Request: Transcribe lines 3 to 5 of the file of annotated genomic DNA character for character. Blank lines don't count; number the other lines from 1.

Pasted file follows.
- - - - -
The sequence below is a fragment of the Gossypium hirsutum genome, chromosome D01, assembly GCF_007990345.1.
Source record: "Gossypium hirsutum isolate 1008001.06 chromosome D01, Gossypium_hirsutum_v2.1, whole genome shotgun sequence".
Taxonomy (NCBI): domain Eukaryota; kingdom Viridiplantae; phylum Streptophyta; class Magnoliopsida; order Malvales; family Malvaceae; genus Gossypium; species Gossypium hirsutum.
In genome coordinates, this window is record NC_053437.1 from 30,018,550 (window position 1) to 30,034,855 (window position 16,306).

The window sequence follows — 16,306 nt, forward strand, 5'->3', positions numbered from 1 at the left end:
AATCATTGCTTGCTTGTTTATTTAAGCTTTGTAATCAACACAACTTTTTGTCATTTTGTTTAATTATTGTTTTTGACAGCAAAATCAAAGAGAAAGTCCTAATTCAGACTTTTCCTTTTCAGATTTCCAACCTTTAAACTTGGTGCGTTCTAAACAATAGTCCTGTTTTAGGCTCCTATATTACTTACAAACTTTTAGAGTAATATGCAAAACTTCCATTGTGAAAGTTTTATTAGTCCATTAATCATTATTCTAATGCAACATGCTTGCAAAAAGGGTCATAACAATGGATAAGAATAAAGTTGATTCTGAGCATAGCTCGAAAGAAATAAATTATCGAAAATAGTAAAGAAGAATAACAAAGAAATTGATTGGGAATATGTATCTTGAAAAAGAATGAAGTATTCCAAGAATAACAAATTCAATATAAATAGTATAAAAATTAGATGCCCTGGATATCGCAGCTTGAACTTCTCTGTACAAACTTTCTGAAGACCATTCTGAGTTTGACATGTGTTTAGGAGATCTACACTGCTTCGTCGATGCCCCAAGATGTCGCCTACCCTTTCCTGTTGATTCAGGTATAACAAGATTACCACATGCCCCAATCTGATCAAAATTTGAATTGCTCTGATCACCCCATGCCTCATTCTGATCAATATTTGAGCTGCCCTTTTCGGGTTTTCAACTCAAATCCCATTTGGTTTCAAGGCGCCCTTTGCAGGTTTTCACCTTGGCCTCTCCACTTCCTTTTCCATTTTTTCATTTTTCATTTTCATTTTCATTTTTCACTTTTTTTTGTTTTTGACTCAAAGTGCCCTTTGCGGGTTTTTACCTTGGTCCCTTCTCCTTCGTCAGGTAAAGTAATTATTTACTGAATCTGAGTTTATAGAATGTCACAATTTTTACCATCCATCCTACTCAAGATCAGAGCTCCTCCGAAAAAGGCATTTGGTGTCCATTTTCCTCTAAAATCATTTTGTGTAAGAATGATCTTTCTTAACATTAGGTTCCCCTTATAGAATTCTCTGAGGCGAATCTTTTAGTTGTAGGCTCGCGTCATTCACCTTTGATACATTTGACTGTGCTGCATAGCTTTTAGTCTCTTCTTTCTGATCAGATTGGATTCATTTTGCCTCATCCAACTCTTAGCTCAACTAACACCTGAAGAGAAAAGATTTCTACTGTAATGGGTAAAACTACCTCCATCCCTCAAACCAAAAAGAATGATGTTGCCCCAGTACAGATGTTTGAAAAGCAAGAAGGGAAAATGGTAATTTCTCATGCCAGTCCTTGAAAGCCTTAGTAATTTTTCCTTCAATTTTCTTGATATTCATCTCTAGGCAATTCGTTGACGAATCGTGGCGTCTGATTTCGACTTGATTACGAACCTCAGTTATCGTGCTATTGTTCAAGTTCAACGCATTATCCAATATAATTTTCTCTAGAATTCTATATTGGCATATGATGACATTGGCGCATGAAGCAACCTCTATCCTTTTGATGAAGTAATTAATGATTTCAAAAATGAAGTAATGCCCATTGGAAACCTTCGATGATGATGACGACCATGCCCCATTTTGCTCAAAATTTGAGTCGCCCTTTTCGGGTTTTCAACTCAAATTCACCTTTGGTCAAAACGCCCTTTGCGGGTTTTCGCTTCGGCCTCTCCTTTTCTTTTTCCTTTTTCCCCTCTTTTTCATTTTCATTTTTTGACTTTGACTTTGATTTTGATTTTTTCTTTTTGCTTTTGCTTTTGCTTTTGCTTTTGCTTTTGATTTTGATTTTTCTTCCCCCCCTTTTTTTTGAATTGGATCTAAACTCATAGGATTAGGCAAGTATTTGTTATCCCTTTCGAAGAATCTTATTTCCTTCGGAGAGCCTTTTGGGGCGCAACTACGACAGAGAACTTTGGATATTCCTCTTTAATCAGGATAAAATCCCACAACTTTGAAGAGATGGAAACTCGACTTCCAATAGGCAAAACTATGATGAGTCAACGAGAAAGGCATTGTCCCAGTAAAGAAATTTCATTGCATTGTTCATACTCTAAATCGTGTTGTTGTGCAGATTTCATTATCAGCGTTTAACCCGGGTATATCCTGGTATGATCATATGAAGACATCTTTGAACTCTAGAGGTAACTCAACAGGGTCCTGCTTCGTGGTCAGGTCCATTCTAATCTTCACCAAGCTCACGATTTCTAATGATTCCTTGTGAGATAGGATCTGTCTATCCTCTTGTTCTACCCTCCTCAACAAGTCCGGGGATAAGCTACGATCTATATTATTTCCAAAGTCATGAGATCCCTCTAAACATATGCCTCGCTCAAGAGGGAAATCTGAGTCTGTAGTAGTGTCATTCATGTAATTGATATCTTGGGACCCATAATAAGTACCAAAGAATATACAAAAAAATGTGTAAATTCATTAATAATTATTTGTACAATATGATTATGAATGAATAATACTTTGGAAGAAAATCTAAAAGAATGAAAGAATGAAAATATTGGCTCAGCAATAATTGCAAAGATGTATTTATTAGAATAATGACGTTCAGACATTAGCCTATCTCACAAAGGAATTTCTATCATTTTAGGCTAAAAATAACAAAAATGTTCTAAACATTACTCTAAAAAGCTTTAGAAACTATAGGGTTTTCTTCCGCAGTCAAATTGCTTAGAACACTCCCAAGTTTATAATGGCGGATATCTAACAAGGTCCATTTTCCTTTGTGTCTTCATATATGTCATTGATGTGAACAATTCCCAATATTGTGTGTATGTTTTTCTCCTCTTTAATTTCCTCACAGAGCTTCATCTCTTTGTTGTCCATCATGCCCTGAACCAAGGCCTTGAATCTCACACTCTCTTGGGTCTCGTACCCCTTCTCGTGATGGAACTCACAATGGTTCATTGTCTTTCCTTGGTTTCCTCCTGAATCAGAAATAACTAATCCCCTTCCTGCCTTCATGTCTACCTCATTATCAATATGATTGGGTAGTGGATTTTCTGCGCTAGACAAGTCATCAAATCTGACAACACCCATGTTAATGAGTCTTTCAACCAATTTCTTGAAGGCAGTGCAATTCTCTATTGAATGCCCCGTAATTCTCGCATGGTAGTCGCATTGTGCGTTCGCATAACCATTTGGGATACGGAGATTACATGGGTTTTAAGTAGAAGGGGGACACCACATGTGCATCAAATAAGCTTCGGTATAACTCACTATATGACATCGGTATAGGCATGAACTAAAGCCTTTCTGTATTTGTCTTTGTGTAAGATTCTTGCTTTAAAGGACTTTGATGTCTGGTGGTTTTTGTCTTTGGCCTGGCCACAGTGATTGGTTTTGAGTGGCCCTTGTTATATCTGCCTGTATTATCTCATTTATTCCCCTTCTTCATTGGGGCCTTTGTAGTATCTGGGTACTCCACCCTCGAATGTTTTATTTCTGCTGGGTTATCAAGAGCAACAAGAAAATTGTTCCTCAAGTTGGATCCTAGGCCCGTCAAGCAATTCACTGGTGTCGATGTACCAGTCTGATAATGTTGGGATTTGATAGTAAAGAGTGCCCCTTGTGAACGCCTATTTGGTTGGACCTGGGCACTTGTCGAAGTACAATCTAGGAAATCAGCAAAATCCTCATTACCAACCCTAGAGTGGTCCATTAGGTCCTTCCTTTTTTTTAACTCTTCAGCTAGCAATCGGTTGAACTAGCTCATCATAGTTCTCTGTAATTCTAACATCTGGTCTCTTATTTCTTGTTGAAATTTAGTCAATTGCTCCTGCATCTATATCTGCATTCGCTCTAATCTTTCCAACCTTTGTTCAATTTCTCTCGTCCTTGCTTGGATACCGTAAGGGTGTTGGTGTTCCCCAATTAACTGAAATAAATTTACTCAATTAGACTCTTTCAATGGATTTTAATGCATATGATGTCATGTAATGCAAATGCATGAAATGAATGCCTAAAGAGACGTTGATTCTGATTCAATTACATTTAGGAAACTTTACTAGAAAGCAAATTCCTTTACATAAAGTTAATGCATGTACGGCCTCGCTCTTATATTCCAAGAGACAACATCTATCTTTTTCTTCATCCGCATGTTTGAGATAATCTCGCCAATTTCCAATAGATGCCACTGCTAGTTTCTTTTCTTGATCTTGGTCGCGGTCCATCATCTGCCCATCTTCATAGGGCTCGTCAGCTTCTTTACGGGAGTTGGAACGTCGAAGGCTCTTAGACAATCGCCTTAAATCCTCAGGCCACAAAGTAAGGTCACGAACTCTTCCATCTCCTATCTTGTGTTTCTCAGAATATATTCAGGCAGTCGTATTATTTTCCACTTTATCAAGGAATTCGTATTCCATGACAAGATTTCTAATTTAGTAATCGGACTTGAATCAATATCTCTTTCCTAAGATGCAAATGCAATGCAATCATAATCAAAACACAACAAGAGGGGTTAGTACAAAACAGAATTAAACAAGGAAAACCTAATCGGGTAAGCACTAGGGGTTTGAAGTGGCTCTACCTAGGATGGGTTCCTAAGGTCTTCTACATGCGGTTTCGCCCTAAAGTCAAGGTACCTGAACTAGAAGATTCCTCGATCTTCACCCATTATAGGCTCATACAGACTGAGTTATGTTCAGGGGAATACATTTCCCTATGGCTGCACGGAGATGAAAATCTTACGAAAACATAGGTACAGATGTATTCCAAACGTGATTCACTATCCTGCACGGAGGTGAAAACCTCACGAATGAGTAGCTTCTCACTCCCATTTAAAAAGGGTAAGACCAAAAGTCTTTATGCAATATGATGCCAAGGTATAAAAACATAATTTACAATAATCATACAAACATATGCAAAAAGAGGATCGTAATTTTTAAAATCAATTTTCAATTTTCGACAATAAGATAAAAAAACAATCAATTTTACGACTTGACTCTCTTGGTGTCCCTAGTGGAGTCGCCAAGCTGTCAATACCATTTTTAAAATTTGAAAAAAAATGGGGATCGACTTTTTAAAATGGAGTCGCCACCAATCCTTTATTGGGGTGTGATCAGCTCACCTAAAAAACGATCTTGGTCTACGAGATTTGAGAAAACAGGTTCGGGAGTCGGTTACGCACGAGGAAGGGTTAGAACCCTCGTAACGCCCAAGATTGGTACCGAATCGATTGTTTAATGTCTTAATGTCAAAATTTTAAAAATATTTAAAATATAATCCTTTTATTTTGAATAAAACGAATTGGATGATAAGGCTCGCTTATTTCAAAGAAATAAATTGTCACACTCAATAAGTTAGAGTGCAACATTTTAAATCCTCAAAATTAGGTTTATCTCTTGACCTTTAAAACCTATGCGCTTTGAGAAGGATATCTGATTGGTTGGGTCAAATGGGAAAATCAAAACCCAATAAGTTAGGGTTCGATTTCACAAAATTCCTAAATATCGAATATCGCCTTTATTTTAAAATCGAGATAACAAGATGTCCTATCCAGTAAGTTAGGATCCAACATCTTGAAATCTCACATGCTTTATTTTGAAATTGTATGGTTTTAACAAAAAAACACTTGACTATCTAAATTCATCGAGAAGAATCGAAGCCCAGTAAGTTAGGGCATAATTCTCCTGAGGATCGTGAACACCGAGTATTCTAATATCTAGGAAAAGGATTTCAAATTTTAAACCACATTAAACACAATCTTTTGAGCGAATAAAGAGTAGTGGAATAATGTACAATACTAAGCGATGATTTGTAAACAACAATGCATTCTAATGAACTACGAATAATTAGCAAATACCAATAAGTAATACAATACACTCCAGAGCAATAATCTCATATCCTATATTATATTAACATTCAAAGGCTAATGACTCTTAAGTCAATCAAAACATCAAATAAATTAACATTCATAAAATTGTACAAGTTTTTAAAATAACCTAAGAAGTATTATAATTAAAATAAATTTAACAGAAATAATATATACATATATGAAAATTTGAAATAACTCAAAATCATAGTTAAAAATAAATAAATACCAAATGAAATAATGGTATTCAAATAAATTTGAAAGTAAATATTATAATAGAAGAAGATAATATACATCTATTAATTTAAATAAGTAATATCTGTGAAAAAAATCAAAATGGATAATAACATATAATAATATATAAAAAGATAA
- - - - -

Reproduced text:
Taxonomy (NCBI): domain Eukaryota; kingdom Viridiplantae; phylum Streptophyta; class Magnoliopsida; order Malvales; family Malvaceae; genus Gossypium; species Gossypium hirsutum.
In genome coordinates, this window is record NC_053437.1 from 30,018,550 (window position 1) to 30,034,855 (window position 16,306).

The window sequence follows — 16,306 nt, forward strand, 5'->3', positions numbered from 1 at the left end: